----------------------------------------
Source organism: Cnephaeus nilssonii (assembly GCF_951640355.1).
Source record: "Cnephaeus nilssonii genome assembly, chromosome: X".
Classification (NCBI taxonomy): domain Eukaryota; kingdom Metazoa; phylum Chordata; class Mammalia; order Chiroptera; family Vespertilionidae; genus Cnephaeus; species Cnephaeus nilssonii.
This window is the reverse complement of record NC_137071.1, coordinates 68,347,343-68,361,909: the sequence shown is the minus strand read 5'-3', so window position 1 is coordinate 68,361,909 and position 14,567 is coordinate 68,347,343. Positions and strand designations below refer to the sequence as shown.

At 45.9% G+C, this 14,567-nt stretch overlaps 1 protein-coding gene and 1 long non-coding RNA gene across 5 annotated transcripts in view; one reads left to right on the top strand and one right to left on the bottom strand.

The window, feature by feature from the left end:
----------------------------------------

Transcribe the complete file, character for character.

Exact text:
Source organism: Cnephaeus nilssonii (assembly GCF_951640355.1).
Source record: "Cnephaeus nilssonii genome assembly, chromosome: X".
Classification (NCBI taxonomy): domain Eukaryota; kingdom Metazoa; phylum Chordata; class Mammalia; order Chiroptera; family Vespertilionidae; genus Cnephaeus; species Cnephaeus nilssonii.
This window is the reverse complement of record NC_137071.1, coordinates 68,347,343-68,361,909: the sequence shown is the minus strand read 5'-3', so window position 1 is coordinate 68,361,909 and position 14,567 is coordinate 68,347,343. Positions and strand designations below refer to the sequence as shown.

At 45.9% G+C, this 14,567-nt stretch overlaps 1 protein-coding gene and 1 long non-coding RNA gene across 5 annotated transcripts in view; one reads left to right on the top strand and one right to left on the bottom strand.

The window, feature by feature from the left end: